When I Was A Child

Below is a memory of Mrs M Scholes of Stansted from a publication of memories of Essex People, When I was a Child (1985). It is a children’s memory of the First World War and I found it really interesting the view point a child would have on the conflict.

We were a family of five children living in Surrey on the edge of an open common. Life seemed to go on quite normally for us until 1916, when my Father was called up. Before that year I can only remember taking part in a school concert which we gave for wounded soldiers. I was rather intrigued by all those men being dressed alike in bright blue suits with white shirts and red ties, but I am sure I had no conception of why they were there, or how they came to be wounded. I knew the war was in France, and that they crossed the English Channel to get there, and that they lived in muddy trenches, but that was another world. From time to time we heard booming noises and we were told that they were the guns in France.

The day came when my Father had to go. My Mother was terribly distraught and the bottom seemed to fall out of life in the home. But it was August and summer holidays from school.

We went out looking for dragon flies and stag beetles, newts and frogs and toads as usual. It was only at night that we realised that things had changed. My Father came home at first in mufti and said that he had been marching somewhere in London all day, but after a few days he came home in khaki with horrid putties wound round his legs, a greatcoat which was too long for him and a nasty peaked cap over his eyes. He had lots of brass buttons which had to be polished without getting white stuff on his coat. The Army gave him a button stick to do this, which we children thought was very cute.

He did not come home for long. He was sent to Aldershot and only came home on leave after that. We settled down to wait for the postman every morning.

Both my parents were great gardeners. We grew all our own fruit and vegetables and I my mother taught us older children to weed and hoe and harvest the crops, so that all would be in order when Father came back.

My father was sent to France in March 1917, and we began making up parcels of things he liked. I had to take them to the Post Office about one mile from our house. I had just learnt to make a Yorkshire parkin so this had to be included. I can remember my mother making a sort of chocolate from cocoa butter for the parcel. It was poured into tin lids to set. We never knew what happened to these parcels as, in May 1917, my father was reported missing and that was the last we heard of him.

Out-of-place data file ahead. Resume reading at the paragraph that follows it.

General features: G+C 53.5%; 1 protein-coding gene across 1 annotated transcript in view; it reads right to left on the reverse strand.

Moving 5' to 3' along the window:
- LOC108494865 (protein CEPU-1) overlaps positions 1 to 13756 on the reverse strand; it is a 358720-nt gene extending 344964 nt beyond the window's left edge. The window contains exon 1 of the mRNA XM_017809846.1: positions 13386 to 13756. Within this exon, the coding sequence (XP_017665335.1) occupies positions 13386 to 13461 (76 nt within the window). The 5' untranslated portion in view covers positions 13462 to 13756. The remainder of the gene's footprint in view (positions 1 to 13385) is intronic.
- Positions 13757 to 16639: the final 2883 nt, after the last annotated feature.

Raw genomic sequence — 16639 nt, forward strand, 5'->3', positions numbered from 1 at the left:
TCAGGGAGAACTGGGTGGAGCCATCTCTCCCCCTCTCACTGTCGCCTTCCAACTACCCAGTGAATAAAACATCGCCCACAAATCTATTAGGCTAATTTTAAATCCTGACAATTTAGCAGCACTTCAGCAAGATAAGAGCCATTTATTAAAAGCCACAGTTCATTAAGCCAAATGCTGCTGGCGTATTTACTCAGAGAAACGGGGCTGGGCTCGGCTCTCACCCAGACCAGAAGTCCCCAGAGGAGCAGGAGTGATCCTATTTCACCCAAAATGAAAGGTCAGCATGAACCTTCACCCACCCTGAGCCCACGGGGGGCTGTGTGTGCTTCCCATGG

During those three months, we children used to go to the bedroom window when we knew that the postman was coming down the road, so as to be the first to report that there was a letter from Dad. Unfortunately it never came. My mother advertised for information in the Territorial Gazette. I can remember a soldier coming to see us and saying that he was with my father when he was shot in the face. My mother always seemed very sceptical about this and so we never felt we really knew what had happened. We cannot be surprised when we read the terrible history of those battles today.

I can remember a night when we looked across the sky, and saw the Zeppelin coming down in flames over Potter’s Bar. I asked my mother if there were men in it. When she said that there were, a chill horror came over me, a horror that remains with me to this day, man’s inhumanity to man.

Perhaps my last memory of the First World War is of November 11th 1918. There was little going on in our district, but we heard of the rejoicing and celebrations in London. My mother felt she had lost so much. She was now faced with the prospect of bringing up five children alone so there was little cause for rejoicing in our house. It was a sad day for us. I have found it a sad day ever since. Man seems to have learned so little from it. The Cenotaph was erected in London in memory of the men who fell. If those men could rise up on Armistice Day, would they feel they had made the great sacrifice in vain? I wonder.